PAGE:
Penn Gas Stop at 26th and Penn became quite the media stage during a store makeover promoting healthy eating. Reporters from WCCO and KARE-11 recorded interviews as Michelle Horovitz from Appetite for Change and Nora Hoeft of the City of Minneapolis Department of Health and Family Support created display areas for fresh fruits in the cooler and on the counter.
The latest effort in the Healthy Corner Stores Project follows about a dozen others in the past two years, where educational information on shopping for food to prepare healthy meals, even on the tightest of budgets, is also distributed. This effort was a partnership through West Broadway Business and Area Coalition and funded by the State of Minnesota.
Appetite For Change is also doing more to let neighbors know that the fresh produce is available through community organizing efforts, and will be holding community events and cooking demonstrations.
Horovitz said, “You can actually make a meal with the produce you find here.”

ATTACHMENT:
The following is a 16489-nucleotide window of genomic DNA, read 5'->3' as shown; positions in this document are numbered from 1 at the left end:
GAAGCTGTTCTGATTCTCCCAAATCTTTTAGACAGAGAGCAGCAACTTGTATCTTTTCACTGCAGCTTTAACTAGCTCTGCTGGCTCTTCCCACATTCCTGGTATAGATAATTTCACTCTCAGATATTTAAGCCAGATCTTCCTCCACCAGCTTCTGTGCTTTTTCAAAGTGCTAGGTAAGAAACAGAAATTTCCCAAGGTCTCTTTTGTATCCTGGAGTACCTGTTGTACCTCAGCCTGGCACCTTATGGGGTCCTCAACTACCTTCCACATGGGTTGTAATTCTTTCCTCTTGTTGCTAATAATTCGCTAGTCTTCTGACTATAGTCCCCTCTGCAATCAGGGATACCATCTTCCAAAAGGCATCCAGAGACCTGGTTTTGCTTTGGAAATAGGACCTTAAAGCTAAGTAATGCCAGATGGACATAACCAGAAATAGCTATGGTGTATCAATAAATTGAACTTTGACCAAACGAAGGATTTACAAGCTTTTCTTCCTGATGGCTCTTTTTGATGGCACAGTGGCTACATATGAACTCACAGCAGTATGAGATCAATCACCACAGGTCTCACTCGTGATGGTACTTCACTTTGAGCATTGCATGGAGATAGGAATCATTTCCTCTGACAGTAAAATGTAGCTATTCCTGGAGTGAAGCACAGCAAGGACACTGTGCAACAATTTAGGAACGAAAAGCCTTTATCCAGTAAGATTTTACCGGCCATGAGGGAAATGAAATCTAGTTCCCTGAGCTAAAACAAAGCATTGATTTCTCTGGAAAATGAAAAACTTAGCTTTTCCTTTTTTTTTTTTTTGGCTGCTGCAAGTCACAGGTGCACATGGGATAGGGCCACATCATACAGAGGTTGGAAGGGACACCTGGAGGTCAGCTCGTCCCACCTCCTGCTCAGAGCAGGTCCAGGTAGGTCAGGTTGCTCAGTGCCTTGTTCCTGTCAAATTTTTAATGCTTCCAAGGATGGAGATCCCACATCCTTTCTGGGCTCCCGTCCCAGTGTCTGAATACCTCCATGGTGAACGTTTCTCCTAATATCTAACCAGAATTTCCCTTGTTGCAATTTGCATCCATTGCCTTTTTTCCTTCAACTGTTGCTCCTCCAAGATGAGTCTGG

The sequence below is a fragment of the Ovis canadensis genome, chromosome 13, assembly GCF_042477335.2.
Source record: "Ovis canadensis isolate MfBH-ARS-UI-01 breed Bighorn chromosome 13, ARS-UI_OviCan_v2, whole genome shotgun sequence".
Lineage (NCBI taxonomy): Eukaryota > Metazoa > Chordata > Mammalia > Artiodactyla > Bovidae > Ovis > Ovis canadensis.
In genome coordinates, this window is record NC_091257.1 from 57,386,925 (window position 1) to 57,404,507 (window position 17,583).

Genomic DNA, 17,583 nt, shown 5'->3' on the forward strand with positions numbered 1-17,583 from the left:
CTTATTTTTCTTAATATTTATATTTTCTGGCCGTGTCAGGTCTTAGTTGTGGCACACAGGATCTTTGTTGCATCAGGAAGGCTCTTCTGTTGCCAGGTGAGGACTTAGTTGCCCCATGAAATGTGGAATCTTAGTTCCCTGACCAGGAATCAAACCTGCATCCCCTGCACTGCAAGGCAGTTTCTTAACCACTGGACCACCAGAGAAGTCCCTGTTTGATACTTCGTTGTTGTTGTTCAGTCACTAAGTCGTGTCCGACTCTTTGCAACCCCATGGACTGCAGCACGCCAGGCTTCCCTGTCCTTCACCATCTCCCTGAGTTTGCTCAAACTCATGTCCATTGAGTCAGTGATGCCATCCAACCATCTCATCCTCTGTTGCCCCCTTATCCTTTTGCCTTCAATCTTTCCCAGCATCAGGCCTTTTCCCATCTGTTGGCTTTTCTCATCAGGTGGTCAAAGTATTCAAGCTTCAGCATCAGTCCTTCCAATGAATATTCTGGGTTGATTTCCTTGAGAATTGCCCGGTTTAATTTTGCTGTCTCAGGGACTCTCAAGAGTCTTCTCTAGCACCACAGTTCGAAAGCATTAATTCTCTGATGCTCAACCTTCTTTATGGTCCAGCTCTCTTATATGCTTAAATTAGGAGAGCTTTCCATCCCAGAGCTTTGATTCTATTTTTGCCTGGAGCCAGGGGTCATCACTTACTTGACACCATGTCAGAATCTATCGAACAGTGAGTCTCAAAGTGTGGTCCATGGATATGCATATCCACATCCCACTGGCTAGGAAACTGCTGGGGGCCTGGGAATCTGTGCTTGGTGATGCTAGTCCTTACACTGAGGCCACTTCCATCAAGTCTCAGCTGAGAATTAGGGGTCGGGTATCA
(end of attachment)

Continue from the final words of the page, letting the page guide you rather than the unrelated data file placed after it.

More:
Especially at the stores that qualify to accept WIC, there’s a selection of food staples besides the popular chips and pop; Minneapolis has a staple food ordinance. Hoeft told NorthNews that she’s scrubbed coolers clean at some stores and people notice that “something’s different.”
For people without cars, “unless you can get a cab, bum a ride, or be on a bus line,” the corner convenience store is where they can shop. “It has to be affordable and attractive.” The Penn Gas Stop had a steady stream of customers during the early morning makeover, at one time there was a long line.
In interviews, Horovitz and Hoeft said they are trying to change behaviors by making it easy to find and choose fresh fruits, by putting them up front and attractively priced and to find fresh vegetables displayed in prime cooler space.
“The store owners are committed to their customer base, and we want them to be successful. They see there is profit, if customers are asking for it, they listen. They know what sells. Fresh may take a while to catch on, it’s not shelf-stable but it will sell if they put it in a good area,” Hoeft said. If it moves fast, it won’t go bad, and then it becomes profitable.
The makeover produce was purchased at a retail warehouse store by the store owner, a common way of supplying what customers ask for. Horovitz said she is hoping that in summer, at least, the project can promote an “uber local” pipeline of produce grown in local back yards.
Above, Nora Hoeft rearranged produce while a television reporter rolled his camera. Below, Michele Horovitz adjusting the lettuce packaging. To make room for more produce, they consolidated other items in the cooler.